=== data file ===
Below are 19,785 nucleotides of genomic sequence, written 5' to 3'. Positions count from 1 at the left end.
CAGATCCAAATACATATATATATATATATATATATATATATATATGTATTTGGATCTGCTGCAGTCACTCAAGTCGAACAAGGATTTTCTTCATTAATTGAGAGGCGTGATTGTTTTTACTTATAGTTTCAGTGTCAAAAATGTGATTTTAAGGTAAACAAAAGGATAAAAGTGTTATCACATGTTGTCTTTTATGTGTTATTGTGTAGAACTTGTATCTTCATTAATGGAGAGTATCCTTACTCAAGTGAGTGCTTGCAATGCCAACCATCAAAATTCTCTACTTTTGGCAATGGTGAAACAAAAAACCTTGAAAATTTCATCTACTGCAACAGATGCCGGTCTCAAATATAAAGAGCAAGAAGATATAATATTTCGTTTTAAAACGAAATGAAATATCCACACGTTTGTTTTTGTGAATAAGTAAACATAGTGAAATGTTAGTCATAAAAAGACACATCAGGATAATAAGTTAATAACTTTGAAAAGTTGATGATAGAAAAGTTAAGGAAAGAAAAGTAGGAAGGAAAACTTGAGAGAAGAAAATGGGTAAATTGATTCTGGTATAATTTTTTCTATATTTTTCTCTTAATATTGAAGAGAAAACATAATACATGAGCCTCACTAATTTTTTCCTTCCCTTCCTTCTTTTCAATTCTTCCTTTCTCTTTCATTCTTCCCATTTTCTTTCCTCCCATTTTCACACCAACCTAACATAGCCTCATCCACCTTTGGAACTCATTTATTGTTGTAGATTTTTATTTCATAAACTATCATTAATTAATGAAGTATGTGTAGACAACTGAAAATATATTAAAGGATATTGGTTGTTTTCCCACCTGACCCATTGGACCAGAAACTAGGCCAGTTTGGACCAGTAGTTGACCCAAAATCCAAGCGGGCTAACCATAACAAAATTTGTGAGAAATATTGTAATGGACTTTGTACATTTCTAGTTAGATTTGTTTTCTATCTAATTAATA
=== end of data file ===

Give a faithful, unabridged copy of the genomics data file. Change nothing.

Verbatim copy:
Below are 19,785 nucleotides of genomic sequence, written 5' to 3'. Positions count from 1 at the left end.
CAGATCCAAATACATATATATATATATATATATATATATATATATGTATTTGGATCTGCTGCAGTCACTCAAGTCGAACAAGGATTTTCTTCATTAATTGAGAGGCGTGATTGTTTTTACTTATAGTTTCAGTGTCAAAAATGTGATTTTAAGGTAAACAAAAGGATAAAAGTGTTATCACATGTTGTCTTTTATGTGTTATTGTGTAGAACTTGTATCTTCATTAATGGAGAGTATCCTTACTCAAGTGAGTGCTTGCAATGCCAACCATCAAAATTCTCTACTTTTGGCAATGGTGAAACAAAAAACCTTGAAAATTTCATCTACTGCAACAGATGCCGGTCTCAAATATAAAGAGCAAGAAGATATAATATTTCGTTTTAAAACGAAATGAAATATCCACACGTTTGTTTTTGTGAATAAGTAAACATAGTGAAATGTTAGTCATAAAAAGACACATCAGGATAATAAGTTAATAACTTTGAAAAGTTGATGATAGAAAAGTTAAGGAAAGAAAAGTAGGAAGGAAAACTTGAGAGAAGAAAATGGGTAAATTGATTCTGGTATAATTTTTTCTATATTTTTCTCTTAATATTGAAGAGAAAACATAATACATGAGCCTCACTAATTTTTTCCTTCCCTTCCTTCTTTTCAATTCTTCCTTTCTCTTTCATTCTTCCCATTTTCTTTCCTCCCATTTTCACACCAACCTAACATAGCCTCATCCACCTTTGGAACTCATTTATTGTTGTAGATTTTTATTTCATAAACTATCATTAATTAATGAAGTATGTGTAGACAACTGAAAATATATTAAAGGATATTGGTTGTTTTCCCACCTGACCCATTGGACCAGAAACTAGGCCAGTTTGGACCAGTAGTTGACCCAAAATCCAAGCGGGCTAACCATAACAAAATTTGTGAGAAATATTGTAATGGACTTTGTACATTTCTAGTTAGATTTGTTTTCTATCTAATTAATA